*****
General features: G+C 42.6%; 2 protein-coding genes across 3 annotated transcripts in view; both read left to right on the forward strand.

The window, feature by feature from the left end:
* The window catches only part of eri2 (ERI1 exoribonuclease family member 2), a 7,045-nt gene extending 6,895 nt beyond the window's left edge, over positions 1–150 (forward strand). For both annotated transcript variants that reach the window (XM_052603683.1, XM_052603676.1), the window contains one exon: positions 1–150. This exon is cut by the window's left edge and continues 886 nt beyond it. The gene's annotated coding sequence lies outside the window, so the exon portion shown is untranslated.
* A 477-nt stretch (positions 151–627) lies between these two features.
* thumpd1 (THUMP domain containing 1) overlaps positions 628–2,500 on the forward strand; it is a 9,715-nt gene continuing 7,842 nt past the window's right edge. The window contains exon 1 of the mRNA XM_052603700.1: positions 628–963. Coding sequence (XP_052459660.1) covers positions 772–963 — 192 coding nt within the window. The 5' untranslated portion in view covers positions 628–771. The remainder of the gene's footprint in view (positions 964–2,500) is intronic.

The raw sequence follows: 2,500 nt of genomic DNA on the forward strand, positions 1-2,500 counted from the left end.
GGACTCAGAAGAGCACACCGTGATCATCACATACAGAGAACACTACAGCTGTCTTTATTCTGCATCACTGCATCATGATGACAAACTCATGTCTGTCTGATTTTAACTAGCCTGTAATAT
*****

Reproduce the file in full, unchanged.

General features: G+C 42.6%; 2 protein-coding genes across 3 annotated transcripts in view; both read left to right on the forward strand.

The window, feature by feature from the left end:
* The window catches only part of eri2 (ERI1 exoribonuclease family member 2), a 7,045-nt gene extending 6,895 nt beyond the window's left edge, over positions 1–150 (forward strand). For both annotated transcript variants that reach the window (XM_052603683.1, XM_052603676.1), the window contains one exon: positions 1–150. This exon is cut by the window's left edge and continues 886 nt beyond it. The gene's annotated coding sequence lies outside the window, so the exon portion shown is untranslated.
* A 477-nt stretch (positions 151–627) lies between these two features.
* thumpd1 (THUMP domain containing 1) overlaps positions 628–2,500 on the forward strand; it is a 9,715-nt gene continuing 7,842 nt past the window's right edge. The window contains exon 1 of the mRNA XM_052603700.1: positions 628–963. Coding sequence (XP_052459660.1) covers positions 772–963 — 192 coding nt within the window. The 5' untranslated portion in view covers positions 628–771. The remainder of the gene's footprint in view (positions 964–2,500) is intronic.

The raw sequence follows: 2,500 nt of genomic DNA on the forward strand, positions 1-2,500 counted from the left end.
GGACTCAGAAGAGCACACCGTGATCATCACATACAGAGAACACTACAGCTGTCTTTATTCTGCATCACTGCATCATGATGACAAACTCATGTCTGTCTGATTTTAACTAGCCTGTAATAT